Japanese

Here are some of the words I’ve learned in Karate training so far:

Who’s Who

  • Sensei (Sen-say) Teacher.
  • Sempai (Sem-pie) Senior Student. Usually a black belt who is leading the class for Sensei.
  • Kohai (Koh-hi) Junior Student

Polite Words

  • Onegaishimasu (Oh-neh-guy-she-mahss) Please teach me. The final u is silent, the s sounds like the s in “mass”. Used to greet others, especially those of higher ranks
  • Arigato Gozaimashita (Ah-ree-got-toe Goze-eye-mahsh-tah) Thank you.  The “i” is silent. Formal. Past tense.

Class Opening

When the class is about to start, students line up, in rank order and at attention (see Kamae, below). The most senior student then says:

  • Shomen-ni, rei (Show-men-knee Ray) – Bow towards the front of the Dojo
  • Sensei-ni, rei (Sen-say-knee Ray) Bow towards the sensei
  • Otagai-ni, rei (Oh-teh-guy-knee — Ray) Turn and bow towards the senior student

Then the Sensei says:

  • Dojo kun (Doe-joe Koon) Student Creed. The students recite the student creed.

Counting

Here is how you count in Japanese. We often count from one to ten and do sets of ten punches, kicks, blocks, etc.

  1. Ichi (Itchy) sort of; often shortened to “Itch”
  2. Ni (Knee)
  3. San (Sahn)
  4. Shi (She)
  5. Go (just like it looks)
  6. Roku (Rohkoo) – most of us shorten it as “Roke”
  7. Shichi (She-chee) – most of us say it as Sichi or “Seech” for short
  8. Hachi (Hah-chee) – often shortened to “Hahtch”
  9. Kyuu – (Kyew) but with a very soft sounding “u” at the end
  10. Juu – (Jew) but very soft sounding “u” at the end

Words Used in Kata, Bunkai and Kumite

  • Uke (Ooh-keh) – Block. There are many different types of blocks.
  • Tsuki (Zoo-key) Punch. There are a few various of these as well.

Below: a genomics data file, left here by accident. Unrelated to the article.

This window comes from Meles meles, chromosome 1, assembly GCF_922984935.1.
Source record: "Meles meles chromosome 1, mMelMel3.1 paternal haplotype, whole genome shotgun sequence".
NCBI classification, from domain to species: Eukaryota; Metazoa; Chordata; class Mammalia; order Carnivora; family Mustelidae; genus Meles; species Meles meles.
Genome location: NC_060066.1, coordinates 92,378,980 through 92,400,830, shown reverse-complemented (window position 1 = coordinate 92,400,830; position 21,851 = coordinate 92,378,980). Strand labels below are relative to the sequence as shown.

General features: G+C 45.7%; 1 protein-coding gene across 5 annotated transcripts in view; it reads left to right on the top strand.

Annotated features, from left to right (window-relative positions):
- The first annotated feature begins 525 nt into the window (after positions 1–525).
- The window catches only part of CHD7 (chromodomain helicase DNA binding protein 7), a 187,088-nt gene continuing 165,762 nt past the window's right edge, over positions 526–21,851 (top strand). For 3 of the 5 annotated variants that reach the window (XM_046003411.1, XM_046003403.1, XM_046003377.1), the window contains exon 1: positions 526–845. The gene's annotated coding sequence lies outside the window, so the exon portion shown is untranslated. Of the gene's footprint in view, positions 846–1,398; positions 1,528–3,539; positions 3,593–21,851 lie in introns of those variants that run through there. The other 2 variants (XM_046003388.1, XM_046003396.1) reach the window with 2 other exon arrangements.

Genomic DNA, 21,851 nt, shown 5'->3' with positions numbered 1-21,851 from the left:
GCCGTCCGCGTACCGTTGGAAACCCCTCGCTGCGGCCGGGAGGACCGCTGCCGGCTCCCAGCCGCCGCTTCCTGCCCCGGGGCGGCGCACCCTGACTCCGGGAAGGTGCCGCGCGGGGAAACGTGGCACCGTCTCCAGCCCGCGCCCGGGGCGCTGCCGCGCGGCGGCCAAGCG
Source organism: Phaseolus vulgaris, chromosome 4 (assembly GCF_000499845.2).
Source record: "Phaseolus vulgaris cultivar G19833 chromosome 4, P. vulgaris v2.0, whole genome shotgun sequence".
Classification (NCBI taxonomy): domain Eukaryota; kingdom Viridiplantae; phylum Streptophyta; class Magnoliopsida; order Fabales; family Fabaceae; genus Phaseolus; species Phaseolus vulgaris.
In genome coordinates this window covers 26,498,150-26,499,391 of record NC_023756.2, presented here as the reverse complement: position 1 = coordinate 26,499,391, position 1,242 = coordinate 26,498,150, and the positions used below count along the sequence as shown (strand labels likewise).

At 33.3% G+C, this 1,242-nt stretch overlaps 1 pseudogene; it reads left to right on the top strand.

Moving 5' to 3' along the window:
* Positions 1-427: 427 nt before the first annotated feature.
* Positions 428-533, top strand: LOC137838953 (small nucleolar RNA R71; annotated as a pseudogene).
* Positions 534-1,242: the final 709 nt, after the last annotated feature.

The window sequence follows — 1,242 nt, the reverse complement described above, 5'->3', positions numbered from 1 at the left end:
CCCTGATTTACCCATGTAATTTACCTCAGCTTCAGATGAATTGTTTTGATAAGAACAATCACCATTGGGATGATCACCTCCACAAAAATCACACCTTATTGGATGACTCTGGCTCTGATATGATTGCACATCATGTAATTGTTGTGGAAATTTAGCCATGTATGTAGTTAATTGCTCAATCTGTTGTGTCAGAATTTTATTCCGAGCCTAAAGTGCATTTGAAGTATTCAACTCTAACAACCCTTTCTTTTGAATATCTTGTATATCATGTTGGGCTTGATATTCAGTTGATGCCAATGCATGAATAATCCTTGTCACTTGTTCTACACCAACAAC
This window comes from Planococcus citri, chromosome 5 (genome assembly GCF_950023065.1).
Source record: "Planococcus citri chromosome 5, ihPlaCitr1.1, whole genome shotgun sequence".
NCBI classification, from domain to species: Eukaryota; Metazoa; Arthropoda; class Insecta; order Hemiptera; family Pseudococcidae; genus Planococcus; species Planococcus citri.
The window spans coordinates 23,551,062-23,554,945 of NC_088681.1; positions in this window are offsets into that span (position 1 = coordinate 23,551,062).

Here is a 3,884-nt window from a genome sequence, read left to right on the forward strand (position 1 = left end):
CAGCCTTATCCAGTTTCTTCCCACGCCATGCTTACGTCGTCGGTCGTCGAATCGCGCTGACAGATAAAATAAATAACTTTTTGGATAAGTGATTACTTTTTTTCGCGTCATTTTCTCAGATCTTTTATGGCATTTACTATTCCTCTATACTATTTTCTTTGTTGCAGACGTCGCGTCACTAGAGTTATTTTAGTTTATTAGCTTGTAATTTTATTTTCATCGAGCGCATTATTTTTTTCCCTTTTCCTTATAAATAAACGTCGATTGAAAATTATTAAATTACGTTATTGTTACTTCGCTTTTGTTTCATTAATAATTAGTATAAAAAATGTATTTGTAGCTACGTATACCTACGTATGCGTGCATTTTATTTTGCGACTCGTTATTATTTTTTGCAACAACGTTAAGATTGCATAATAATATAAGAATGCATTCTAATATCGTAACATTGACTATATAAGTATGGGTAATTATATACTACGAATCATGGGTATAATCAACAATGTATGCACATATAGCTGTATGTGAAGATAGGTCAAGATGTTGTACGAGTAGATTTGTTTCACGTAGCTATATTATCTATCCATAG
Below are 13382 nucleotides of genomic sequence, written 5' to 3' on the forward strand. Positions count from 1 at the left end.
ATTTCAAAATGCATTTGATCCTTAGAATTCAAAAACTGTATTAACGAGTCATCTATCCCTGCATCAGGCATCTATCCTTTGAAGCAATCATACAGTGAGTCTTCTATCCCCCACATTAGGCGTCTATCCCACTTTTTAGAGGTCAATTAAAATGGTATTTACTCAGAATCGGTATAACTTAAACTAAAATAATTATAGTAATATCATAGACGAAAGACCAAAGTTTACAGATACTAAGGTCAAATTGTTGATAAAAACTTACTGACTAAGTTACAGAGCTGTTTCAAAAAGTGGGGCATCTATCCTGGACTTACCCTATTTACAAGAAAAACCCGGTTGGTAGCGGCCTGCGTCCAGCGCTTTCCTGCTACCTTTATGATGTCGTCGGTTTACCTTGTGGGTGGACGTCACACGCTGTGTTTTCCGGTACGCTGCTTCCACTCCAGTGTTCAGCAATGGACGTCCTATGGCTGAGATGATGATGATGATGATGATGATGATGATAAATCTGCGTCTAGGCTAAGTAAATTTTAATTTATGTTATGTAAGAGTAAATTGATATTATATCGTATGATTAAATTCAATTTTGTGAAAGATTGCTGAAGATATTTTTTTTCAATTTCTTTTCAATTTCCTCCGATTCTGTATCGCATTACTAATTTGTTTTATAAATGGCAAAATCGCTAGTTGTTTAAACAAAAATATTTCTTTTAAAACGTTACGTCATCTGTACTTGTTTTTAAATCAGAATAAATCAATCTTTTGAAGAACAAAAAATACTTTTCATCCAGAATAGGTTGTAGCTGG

Targets:

Targeting is key. If you don’t get this right, you will fail your stripe and belt tests.

  • Jodan (Joe-dahn) Head. Aim toward the chin.
  • Chudan (Chew-dahn) Chest. Aim toward the place where the gi crosses at chest level.
  • Geidan (Gay-dahn) Down. Aim toward the belt.

Stances

The following words are used to describe the stances used in our style of Karate. The order is by frequency of usage, except Neko Ashi Dachi is at the end so I can have  cute Neko (cat) animation.

  • Musubi Dachi (Moo-soo-bee Dah-chee) Attention Stance.
  • Sanchin Dachi (Sahn-chin Dah-chee) Hourglass Stance. Feet shoulder width apart; toes turned in; heel of front foot lines up with toes of back foot; knees pushed in while thighs push out. Rooted, grounded. Used during kata and bunkai.
  • Shiko Dachi (Shee-ko Dah-chee) Horse Stance. Knees bent, low stance, toes are out, feet are either shoulder width apart or, more often, placed on a 45 degree angle from one another.
  • Zenkutsu Dachi (Zen-koot-zu Dah-chee) Front Stance. Feet slightly wider than shoulder width; feet pointed forward;  front foot one and 1/2 steps in front of rear foot, knee bent directly over font foot, rear foot straight but not locked. Back straight, hips pushed forward. 70% of weight is on front foot.
  • Heiko Dachi (Hey-ko Dah-chee) Natural stance.
  • Neko Ashi Dachi (Neck-oh Ahsh-ee Dah-chee) Cat Stance. Starting in Musubi Dachi, heels together, toes at 45 degree angle, move one foot straight out about a shoulder width, both legs bent, front foot has heel up, ball of foot on floor, toes bent. 80% of your weight is on the back leg.

Instructions

These terms are used to guide you through the kata, given in the order we usually hear them.

  • Rei (Ray) Bow. Bowing is a gesture of respect. Student usually says “Onegaishimasu” as they bow.
  • Yoi – (Yoy) Ready. A signal to ready yourself. From musubi dachi, cross left hand with thumb tucked under right hand, palms toward your body at chest level, turn them 45 degrees as you turn them over. Step out so your feet are in heiko dachi and your arms are at your side with tight fists as if you were carrying a briefcase in each hand.
  • Kamai – (Kah-my) Guard. Place your arms in guard position which may differ depending on the kata.
  • Kakuji – (Kah-koo-jee) All the way through. By your own count. As opposed to doing it as directed by 1 count, stopping after each move; or by groups of move.
  • Hajime – (Hah-jee-may) Begin. Signal to start.
  • Yame – (Yah-may) Stop. Return to attention. Student usually bows and says “Arigata Gozaimashita” after coming back to attention.
  • Mae – (My) Front. Step back to your original position.

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